We’ve heard a lot about how our bodies—our faces, our irises, even our heartbeats—will replace passwords. Now, a group of neuroscientists are adding another body part to that list: the brain. Or more specifically, the brain’s response to certain words.
Brainprint is the name of a study from Neurocomputing featured on New Scientist and Engadget this week authored by a group of researchers from the Basque Center for Cognition and Binghamton University. It’s an appropriate title, since the paper describes how the researchers were able to reliably identify subjects’ brains by watching how they reacted to certain words. In other words, it’s like a fingerprint for your brain signals.
Here’s how the study worked. A group of 45 participants each donned the three electrodes necessary to carry out a regular EEG test, and then were read dozens of acronyms. The researchers recorded the brain’s reaction to each group of letters, focusing on the part of the brain that’s related to semantic meaning. New Scientist has a good explanation of this region’s role in language processing:
These signals are generated when a person accesses their semantic memories. While episodic memories record our experiences, semantic memories simply record the meanings of particular words. The collection of meanings that we associate with words can subtly differ from person to person, providing an individual pattern.
The team found that they were able to parse a pattern through all of the brain noise that ended up staying very consistent—up to 94% accuracy—even over time. They tested participants over six months, and the semantic-based signals stayed very similar, even months later.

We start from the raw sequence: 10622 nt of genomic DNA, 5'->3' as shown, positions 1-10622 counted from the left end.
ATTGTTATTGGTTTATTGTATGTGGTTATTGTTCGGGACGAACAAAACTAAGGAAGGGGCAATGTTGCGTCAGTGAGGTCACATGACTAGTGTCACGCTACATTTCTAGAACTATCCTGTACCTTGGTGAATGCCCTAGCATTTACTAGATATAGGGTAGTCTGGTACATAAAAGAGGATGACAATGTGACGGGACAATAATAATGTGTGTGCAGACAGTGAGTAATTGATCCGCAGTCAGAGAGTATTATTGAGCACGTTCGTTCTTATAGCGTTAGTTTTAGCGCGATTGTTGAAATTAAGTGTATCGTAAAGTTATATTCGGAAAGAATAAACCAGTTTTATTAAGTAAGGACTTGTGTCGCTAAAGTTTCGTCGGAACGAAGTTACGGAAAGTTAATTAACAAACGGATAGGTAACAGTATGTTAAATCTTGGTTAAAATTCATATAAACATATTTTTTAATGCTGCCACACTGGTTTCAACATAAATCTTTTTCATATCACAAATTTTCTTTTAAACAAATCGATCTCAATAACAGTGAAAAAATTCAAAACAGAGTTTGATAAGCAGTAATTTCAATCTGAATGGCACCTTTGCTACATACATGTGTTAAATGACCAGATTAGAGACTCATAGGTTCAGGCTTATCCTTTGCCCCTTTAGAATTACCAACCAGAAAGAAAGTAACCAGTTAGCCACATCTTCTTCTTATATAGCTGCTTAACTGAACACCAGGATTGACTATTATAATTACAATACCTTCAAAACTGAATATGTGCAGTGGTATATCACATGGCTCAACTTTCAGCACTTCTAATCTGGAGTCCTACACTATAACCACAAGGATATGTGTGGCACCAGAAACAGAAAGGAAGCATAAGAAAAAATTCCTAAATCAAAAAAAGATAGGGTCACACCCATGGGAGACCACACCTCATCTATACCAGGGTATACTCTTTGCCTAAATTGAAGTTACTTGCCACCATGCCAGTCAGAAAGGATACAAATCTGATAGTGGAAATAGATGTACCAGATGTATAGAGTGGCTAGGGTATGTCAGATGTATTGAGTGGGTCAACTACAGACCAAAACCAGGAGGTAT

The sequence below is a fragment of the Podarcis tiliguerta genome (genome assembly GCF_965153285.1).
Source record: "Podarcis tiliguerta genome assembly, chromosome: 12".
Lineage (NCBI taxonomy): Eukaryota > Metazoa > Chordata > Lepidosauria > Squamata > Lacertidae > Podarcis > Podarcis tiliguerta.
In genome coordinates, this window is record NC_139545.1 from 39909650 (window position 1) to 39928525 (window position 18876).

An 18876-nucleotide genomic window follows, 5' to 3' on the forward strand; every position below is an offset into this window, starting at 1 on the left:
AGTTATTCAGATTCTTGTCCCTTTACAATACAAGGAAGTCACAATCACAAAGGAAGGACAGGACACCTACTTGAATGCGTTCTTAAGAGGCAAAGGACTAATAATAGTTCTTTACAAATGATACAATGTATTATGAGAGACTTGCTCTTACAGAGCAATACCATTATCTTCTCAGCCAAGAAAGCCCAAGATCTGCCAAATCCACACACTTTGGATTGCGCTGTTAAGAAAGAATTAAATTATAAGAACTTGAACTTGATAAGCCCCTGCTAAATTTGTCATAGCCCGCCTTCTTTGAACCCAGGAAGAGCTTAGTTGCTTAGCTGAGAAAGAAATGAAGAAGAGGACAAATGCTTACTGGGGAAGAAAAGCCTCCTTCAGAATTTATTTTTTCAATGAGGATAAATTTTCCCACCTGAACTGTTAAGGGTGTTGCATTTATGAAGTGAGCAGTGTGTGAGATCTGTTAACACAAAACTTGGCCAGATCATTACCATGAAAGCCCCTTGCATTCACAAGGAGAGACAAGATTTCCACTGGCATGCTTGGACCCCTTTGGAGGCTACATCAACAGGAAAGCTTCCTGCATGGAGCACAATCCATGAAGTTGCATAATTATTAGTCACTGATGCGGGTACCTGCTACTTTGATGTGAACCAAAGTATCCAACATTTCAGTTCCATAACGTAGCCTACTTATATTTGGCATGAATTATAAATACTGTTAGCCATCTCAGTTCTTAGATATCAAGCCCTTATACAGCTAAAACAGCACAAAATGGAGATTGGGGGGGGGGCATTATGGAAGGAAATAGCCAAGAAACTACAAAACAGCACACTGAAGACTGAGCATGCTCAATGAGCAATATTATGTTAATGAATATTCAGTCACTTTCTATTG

So, does this mean you’ll be using your thoughts to log into your computer, or that we’ll be hearing about memory hacking soon? Not exactly—for one thing, this method still requires you to slap electrodes to your noggin to work. But it does prove that the signals our brains send are unique to us—a kind of cognitive fingerprint, or as they call it, brainprint—that, down the road, could mean the end of entering a pin or having your face scanned.
At the same time, this kind of security raises interesting, speculative privacy questions. Would you want your employer to know your unique brainprint? Would it be possible to fake another’s brainprint by manipulating your own thoughts? Or would we give up our unique neuro-patterns for the sake of convenience?
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Contact the author at kelsey@Gizmodo.com.